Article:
COPPER MOUNTAIN, Colorado. April 2, 2015. Among the top people responsible for the on-hill happenings for this year’s USASA National Championships are the Nationals Competition Director and the Nationals Technical Supervisor. Both positions are vital in ensuring the success of the twenty-sixth annual event.
Ritchie Date of Park City, UT is the National Competition Director. Date oversees all aspects and acts as a liaison between the USASA and Copper Mountain Resort. As such he manages the seven venues (Slalom, Giant Slalom, Boardercross, Slopestyle, Halfpipe, Rail Jam, and Banked Slalom) and oversees 30-40 staff.
Date comes to this year’s event with serious credentials – he’s worked in the industry for about 15 years, has been a coach in the US and Australia, has worked for resort events, for USSA as a Technical Advisor, for the Rev Tour, Grand Prix and FIS. Additionally Date was the Technical Supervisor for Halfpipe, Slopestyle as well as Boarder and Skiercross at last year’s Olympics in Sochi, Russia.
The National Competition Director works with each venue’s TS to make sure the assembled staff upholds the rules and the competition is consistent and fair for the athletes. It is important for the event’s continuity that the staff makes the best decisions. When there is a question beyond the normal scope of their experience, the TS can reach out to Date for assistance.
“There are constant challenges at every event,” Date explained, “Many, such as weather, can’t be controlled. Using my experience I work with the resort, utilizing the equipment available to make contingency plans. Another challenging aspect is volunteers – we never have enough.”
Date's counterpart is Jeff White, the Nationals Technical Supervisor. White also has extensive experience from which to draw to make sure the USASA National Championship experience is the best it possibly can be. White is responsible for the execution of a fair and safe competition. “I make sure the TS on duty at the event has the resources they need and I can advise them, or give a second opinion if needed in a situation,” he explained, continuing, “They can draw on my experience.” White has been in the winter sports industry, off and on, for 31 years and ran the Copper Mountain race department for 11 of those years. He was involved with the former Copper Series, which has evolved into the USASA’s Rocky Mountain Series.
“When the athletes show up at the venue, it needs to be pristine. Few people realize we are out there at 6:00 in the morning getting things prepped for the day. Each morning, there is hand shoveling on the Boardercross course – groomers have their limitations – and handwork is needed to polish the race course."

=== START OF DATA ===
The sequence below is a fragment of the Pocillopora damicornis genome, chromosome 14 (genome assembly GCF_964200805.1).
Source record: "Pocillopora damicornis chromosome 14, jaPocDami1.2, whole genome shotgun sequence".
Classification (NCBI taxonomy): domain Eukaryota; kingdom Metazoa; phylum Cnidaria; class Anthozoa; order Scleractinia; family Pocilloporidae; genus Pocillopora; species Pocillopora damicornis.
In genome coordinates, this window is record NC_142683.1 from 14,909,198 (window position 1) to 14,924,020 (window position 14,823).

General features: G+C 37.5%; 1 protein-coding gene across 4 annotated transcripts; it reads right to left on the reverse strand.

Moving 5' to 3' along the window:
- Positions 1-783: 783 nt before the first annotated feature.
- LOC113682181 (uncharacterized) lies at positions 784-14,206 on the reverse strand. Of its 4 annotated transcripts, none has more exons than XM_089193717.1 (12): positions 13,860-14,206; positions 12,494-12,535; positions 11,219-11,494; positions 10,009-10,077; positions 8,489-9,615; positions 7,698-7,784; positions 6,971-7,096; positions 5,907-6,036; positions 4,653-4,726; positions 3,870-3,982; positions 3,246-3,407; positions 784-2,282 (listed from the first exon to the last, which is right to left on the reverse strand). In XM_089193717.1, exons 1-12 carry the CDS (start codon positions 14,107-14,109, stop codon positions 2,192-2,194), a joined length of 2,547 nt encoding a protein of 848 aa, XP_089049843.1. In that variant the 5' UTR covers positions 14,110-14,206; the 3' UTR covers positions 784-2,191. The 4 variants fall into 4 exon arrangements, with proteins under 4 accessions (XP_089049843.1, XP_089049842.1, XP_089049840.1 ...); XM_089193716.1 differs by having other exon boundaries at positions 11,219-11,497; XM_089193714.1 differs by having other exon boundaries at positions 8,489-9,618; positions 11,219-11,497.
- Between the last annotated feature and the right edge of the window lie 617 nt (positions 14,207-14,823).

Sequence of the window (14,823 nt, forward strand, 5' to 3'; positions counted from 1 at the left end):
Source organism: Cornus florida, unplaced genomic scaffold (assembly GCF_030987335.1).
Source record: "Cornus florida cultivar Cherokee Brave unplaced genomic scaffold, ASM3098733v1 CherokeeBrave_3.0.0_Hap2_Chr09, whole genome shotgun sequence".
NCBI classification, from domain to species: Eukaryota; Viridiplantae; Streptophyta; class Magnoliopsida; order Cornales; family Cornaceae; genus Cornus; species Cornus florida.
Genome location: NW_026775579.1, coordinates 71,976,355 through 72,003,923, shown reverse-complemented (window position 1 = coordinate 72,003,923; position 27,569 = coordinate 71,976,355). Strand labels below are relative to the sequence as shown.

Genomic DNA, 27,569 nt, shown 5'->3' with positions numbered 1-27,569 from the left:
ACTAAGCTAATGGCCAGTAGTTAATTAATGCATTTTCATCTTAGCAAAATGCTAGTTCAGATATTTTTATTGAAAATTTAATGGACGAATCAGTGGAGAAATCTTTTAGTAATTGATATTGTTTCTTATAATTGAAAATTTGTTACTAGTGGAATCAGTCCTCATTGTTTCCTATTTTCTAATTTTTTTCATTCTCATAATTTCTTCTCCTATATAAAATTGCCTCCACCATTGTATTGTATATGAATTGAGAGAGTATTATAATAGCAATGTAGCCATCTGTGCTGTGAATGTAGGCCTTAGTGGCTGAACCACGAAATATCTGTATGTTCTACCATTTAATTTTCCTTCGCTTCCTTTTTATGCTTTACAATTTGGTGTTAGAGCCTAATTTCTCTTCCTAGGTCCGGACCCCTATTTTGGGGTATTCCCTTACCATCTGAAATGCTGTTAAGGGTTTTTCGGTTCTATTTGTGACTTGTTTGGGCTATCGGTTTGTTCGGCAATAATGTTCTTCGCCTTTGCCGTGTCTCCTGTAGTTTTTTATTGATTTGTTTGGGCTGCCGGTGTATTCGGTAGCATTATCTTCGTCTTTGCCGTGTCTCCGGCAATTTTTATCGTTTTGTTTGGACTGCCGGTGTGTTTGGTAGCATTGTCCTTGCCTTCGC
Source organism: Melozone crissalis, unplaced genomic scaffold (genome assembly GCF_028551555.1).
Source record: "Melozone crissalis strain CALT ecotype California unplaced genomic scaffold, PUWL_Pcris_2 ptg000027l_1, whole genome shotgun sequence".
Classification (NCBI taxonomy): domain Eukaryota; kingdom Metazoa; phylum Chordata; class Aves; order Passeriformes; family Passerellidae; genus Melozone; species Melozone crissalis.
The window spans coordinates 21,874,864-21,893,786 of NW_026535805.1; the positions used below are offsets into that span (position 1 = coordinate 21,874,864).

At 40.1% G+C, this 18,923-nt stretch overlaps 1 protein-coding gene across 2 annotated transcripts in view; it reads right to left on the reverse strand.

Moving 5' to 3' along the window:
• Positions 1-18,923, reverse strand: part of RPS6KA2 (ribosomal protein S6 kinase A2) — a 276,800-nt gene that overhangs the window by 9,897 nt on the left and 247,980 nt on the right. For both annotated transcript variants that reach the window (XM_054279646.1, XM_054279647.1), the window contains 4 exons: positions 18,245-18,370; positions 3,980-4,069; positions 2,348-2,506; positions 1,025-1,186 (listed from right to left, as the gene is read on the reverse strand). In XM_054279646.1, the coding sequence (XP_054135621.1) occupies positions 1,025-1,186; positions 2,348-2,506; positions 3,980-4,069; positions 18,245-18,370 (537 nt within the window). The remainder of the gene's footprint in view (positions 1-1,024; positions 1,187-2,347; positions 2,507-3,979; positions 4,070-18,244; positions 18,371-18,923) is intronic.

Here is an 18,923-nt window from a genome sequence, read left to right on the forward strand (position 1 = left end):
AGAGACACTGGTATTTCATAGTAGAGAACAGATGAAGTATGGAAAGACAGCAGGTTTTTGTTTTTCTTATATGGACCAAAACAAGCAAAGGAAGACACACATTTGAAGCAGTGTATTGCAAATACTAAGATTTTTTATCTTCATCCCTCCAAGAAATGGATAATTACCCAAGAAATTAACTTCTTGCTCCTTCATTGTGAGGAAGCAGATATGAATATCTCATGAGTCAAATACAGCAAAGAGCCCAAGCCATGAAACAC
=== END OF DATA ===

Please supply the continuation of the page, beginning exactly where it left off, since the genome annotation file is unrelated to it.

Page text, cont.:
One interesting aspect of White’s position this year was the dual sanction with FIS of the three alpine events. The collaboration was a first time involvement for both organizations and both had to move to set guidelines. White explained the reasoning behind the co-sanction, “Its purpose is to begin to provide a clear and consistent pathway for young athletes to understand the way to Olympic potential. It allows kids who want more to have a direction. Before this partnership there were no FIS points available, now they can begin to attain them.”
Among other aspects of doing his job, White cites dealing with a lot of people who don’t always understand the rule book, in particular, the scored events. The live timing is one of several tools and provides a rank for the riders who’ve been scored. After events, the judging staff reviews the copious notes they take to make sure riders are ranked according to their performance.”
Working under Date and White are the Technical Supervisors. At this year’s USASA National Championships, the TS at the top of the Slalom course has been Noah Cermak, while his fellow Massachusetts Series staffer, Steven Fleck oversaw the Giant Slalom. Both Cermak and Fleck meet with their course setters about 7:15 each morning. They make sure both the Slalom and GS courses are set to the specifications in the USASA rule book. Based on a meeting held at the beginning of the USASA National Championships, it’s determined which coaches will set the courses on various days. The USASA ops crew and the Copper Mountain ops crew then do the panels and place the mirror course.
Cermak explained, “The alpine courses are set according to the terrain and skill of the riders – the turns will be more difficult for the better competitors, and straighter for the younger riders.” Fleck added, “The course can’t be too straight or so fast that the riders will get out of control.”
For some events, a forerunner will be used to test the timing equipment and to make sure that the course flows appropriately. Cermak encourages Open Class riders to participate although past and present Olympians have been used as forerunners if they are available – Justin Reiter has participated as has Pete Thorndike and even USASA Executive Director Pete Davis.
- by: Marjorie Fay